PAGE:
What was your first job?

I was very fortunate to start out in an impact investing role straight after university. I worked for a consulting firm in South Africa called GreaterCapital that delivered impact measurement services to capital providers.

When did you know you wanted to work in finance/business?

I’ve always loved working with numbers and so it was never a question for me about working in finance.

When did you first discover the concept of Impact Investing?

I was brought up in South Africa and have always had a passion for assisting those less fortunate. Early on I recognised the important role that businesses played in addressing social inequality, particularly those businesses offering goods and services with the direct intention of bridging the gap through things like affordable housing, better access to healthcare and employment of disadvantaged cohorts.

I did my master’s dissertation on these organisations and spent many hours talking to entrepreneurs from micro businesses like childcare centres in impoverished areas through to entrepreneurs of large businesses working on providing more affordable healthcare services. One of the common themes in these conversations was the challenge of accessing capital to grow their business driven largely by a lack of understanding of whether there was a trade off between financial and social return – a conversation I still often have today! This was when I came to learn about the organisations providing impact capital.

What’s one exciting development you and your team have in the pipeline?

At Inspire Impact, we have been largely focused on the provision of housing for individuals living with disability, recognising the supply gap and the need for likeminded investors to work alongside accommodation and support providers to deliver the best outcomes for these individuals. We are continuing to grow our footprint in this space whilst also looking at new opportunities across both developmental sectors and asset classes. Watch this space!

What was the most interesting impact deal (from any team across Asia/Pacific) in the past 12 months?

Sneaking slightly outside of the 12 months but still an on-going investment in terms of delivery, would be the Rockefeller Foundations partnership with Tata Power in India to launch TP Renewable Microgrid PTY Ltd.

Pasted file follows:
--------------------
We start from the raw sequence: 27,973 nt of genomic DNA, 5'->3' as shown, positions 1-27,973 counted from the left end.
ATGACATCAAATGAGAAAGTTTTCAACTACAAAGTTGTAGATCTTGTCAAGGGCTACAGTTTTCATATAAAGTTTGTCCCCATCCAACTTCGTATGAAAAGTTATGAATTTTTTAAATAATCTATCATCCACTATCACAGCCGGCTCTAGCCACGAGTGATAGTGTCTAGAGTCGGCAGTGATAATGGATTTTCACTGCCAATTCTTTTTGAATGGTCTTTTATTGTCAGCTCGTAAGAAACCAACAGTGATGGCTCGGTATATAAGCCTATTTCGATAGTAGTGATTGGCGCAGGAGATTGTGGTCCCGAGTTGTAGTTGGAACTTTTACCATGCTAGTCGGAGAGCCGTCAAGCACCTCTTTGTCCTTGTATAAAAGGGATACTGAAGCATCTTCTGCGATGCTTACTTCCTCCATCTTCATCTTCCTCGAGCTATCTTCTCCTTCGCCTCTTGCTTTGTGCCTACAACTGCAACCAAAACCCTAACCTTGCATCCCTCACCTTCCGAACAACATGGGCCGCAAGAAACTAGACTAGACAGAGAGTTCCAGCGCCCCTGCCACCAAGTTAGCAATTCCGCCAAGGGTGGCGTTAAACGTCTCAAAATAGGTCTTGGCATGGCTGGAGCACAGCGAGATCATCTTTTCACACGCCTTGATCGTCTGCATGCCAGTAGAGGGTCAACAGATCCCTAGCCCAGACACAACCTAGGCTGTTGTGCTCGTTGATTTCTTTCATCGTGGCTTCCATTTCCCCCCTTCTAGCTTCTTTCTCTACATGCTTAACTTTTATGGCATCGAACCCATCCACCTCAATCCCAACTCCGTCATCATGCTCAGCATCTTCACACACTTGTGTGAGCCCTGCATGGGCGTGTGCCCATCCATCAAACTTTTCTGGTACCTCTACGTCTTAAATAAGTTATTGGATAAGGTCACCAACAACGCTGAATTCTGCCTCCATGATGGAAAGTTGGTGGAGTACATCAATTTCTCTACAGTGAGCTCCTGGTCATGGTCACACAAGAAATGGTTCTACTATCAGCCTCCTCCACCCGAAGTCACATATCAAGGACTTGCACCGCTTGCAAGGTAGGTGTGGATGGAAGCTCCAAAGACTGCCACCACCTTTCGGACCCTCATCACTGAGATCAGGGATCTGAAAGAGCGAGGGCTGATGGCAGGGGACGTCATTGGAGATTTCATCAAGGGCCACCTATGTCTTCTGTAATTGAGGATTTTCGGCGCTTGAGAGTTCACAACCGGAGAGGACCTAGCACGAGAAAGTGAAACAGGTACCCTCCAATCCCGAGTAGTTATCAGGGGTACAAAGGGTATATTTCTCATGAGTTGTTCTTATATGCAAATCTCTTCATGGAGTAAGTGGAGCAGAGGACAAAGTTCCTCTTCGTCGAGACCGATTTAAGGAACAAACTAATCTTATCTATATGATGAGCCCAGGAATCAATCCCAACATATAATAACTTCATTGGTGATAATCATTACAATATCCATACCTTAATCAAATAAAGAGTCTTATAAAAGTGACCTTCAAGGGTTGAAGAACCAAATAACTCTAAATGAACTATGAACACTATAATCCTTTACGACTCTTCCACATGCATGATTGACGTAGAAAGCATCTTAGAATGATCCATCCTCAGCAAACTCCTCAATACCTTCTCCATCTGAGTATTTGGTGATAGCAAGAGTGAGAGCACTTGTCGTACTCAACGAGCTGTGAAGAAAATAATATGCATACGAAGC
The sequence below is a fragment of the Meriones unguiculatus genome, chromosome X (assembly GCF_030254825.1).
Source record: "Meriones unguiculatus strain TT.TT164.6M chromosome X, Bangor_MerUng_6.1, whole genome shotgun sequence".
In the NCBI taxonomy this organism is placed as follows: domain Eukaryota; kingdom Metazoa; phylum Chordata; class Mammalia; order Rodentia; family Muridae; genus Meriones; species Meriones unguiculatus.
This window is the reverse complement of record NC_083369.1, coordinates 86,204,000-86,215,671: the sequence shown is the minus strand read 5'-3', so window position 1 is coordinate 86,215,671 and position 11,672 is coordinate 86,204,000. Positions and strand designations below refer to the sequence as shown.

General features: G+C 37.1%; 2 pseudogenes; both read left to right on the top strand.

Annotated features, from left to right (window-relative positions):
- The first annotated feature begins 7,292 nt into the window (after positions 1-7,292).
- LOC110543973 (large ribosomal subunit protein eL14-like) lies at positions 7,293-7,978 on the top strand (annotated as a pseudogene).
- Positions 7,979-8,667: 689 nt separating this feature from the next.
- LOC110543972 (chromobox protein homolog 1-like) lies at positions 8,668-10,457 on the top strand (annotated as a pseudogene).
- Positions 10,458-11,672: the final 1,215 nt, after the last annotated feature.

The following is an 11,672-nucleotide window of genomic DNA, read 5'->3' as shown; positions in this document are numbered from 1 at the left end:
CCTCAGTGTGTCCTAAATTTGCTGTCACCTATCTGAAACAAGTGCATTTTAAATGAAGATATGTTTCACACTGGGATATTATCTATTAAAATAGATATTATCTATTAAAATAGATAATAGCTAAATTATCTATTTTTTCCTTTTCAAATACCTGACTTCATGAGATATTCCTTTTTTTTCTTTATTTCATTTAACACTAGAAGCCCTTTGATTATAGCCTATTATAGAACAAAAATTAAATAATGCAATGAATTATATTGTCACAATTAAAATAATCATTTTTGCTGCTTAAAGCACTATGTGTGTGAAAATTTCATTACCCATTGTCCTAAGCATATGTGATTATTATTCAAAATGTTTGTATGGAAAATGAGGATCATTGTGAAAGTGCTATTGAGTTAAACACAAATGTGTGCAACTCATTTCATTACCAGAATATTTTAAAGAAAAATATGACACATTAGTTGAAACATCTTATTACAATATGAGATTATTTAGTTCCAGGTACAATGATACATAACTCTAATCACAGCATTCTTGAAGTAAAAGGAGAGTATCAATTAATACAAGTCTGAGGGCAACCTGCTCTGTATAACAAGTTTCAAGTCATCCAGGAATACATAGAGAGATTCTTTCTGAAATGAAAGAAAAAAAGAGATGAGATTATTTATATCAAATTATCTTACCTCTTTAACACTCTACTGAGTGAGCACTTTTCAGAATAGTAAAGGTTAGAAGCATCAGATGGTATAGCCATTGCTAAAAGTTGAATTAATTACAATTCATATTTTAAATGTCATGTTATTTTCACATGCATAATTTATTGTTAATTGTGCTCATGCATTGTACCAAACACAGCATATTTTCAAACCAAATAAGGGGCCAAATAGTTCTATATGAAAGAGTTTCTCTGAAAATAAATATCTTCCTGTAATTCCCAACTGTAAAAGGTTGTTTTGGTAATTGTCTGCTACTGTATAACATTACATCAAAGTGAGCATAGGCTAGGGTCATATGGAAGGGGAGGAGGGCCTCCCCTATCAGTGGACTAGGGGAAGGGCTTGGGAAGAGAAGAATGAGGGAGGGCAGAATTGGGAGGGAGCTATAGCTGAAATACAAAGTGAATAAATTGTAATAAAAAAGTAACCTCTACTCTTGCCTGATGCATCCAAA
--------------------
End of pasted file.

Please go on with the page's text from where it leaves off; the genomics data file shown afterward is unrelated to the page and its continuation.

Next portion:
This is a company focused on delivering electricity to rural areas across India using an innovative microgrid model. Access to stable electricity has numerous benefits for communities and the scale at which they intend to deliver these microgrids could impact 25 million people over the next 10 years. It’s one of those great investments where the use of impact capital to support innovative ideas has resulted in widespread positive social and environmental impact.

Name one high impact company (globally) that investors should keep their eye on?

I don’t have a company recommendation – but a sector that I am keeping my eye on, within Australia, is Aged Care. It’s a sector that I believe is rife for disruption through innovation and improvement in the delivery of services.

What’s your vision for impact investing in 5 years’ time?

There has already been a major shift where the principles of impact investing are being taken up in ‘mainstream’ investing. I think this is a brilliant outcome. Impact investments historically have been defined at the ‘pointy’ end of impact but the reality is that all businesses have an impact on the communities they operate in, the people that buy their goods and services as well as on the planet. Seeing more widespread use of strategies like negative screening, incorporation of ESG principles and sustainability targets are all things that can create a positive impact and so the definition of impact investing has already broadened.

This is the future of impact investing, where there is less distinction between mainstream and impact, but instead, we have a financial system that is more conscious of the impact they are having.

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